Price: Standard room, from $160.
Where: 1 Henry Wrigley Drive, Marrara.
Welcome to life on an iconic outback cattle station made famous by author, the late Sara Henderson. Run by her daughter and son-in-law Marlee and Franz Ranacher, Bullo offers a purpose-built guest area next to the homestead with 12 double room with aircondition and ensuite facilities. Drinks and informal dinners are held on the terrace or in the homestead’s dining room. Guests can learn how to muster cattle, fish for barramundi, go croc-spotting or visit a pristine water hole and swim. It’s possible to fly in a small charter plane from Darwin or Kununurra as the station has an airstrip on the front lawn!
Price: Rooms and full board, from $750 a night.
Where: Off the Victoria Highway, 800kim from Darwin, NT, and 200km from Kununurra, WA.
These swish modern apartments are located on the beach overlooking the Coral Sea in a secluded spot a little out of town. With large balconies facing west (sunset), the one, two and three-bedroom apartments are modern, very stylish and come with large balconies and well-equipped kitchens. A few minutes walk is Horseshoe Bay, Hugh Jackman’s favourite beach when Baz Luhrmann brought the film unit of Australia to town. On the lawn, overlooking the beach, is The Cove International Restaurant that serves three meals a day with Asian fusion cuisine in the evening.
Price: From $210 a night for one-bed apartments
Where: Horseshoe Bay Road, Grays Bay.
Tel: (07) 4791 2000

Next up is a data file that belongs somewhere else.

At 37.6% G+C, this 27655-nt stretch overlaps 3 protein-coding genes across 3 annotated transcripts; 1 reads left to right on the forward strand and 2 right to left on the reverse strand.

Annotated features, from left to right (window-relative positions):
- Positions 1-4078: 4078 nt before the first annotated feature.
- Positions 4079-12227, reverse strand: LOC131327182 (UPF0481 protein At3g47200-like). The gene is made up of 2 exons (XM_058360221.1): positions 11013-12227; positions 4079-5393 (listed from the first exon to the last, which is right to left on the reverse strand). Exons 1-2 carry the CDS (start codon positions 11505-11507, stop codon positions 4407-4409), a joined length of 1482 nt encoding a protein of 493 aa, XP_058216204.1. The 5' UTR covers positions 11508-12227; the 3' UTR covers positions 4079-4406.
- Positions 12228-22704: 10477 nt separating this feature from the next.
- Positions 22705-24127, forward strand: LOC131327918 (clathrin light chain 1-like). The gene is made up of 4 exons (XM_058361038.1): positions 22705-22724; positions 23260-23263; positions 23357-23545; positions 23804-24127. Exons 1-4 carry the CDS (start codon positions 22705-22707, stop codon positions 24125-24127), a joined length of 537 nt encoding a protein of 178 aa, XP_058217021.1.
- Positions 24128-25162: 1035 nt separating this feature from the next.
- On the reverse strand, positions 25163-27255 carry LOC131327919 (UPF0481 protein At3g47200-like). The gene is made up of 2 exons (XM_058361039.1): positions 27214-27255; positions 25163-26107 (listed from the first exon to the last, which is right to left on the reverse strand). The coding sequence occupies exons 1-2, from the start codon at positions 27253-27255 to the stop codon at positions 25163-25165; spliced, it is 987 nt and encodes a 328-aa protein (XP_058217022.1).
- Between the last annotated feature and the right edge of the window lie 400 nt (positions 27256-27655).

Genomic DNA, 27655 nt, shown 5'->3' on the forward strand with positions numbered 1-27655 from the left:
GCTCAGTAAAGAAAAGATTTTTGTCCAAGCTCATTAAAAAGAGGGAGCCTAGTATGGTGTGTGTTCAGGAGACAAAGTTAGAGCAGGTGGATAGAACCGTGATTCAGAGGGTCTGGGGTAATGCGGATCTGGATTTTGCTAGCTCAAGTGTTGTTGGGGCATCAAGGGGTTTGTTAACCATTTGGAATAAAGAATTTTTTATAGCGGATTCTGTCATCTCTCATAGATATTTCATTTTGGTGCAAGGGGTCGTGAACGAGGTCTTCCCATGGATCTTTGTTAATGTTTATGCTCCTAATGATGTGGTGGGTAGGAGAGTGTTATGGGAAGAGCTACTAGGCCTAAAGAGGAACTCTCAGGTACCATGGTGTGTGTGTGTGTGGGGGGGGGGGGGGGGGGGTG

Absolute beachfront villas on a palm-shaded lawn with cabanas on the water’s edge.
Price: Beachfront villas, from, $125 a night.
Where: Queens Bay.
Kununurra, Western Australia
Easily the grandest place to stay in Kununurra, this property looks as if it is built from sandstone, but in fact, its walls are made from a clever composite material. The stylish, spacious rooms and suites overlook boab trees and a swimming pool. There’s a bar, popular with locals, and a restaurant that serves good quality meals. Owned by Marilynne Paspaley, of the pearling dynasty, the Grande has sister properties in Broome.
Price: Rooms from $187 a night; spa suites, from $336 a night.
Where: 20 Victoria Highway, Kununurra.
Almost two hours west of Kununurra on the Old Gibb River Road, El Questro is located in the spectacular Cockburn Range, a pivotal location in the filming of Baz Luhrmann’s Australia, and a remarkable place to get a taste of what Kimberley wilderness has to offer. Guests can either stay at the camp site or air-conditioned villas overlooking the Pentecost River at the Station Homestead, at tented cabins at Emma Gorge (a 45-minute walk from a 30-metre waterfall and huge natural swimming pool) or at the exclusive Homestead, overlooking the Chamberlain Gorge.
What’s on offer: Trekking tours through spectacular wilderness areas, swimming at waterholes, barramundi fishing, 4WD tours, riding, scenic air tours and much more.
Price: Camping from $15 a night; Emma Gorge Tented Cabins, from $256 a night; Homestead from $1900 a night.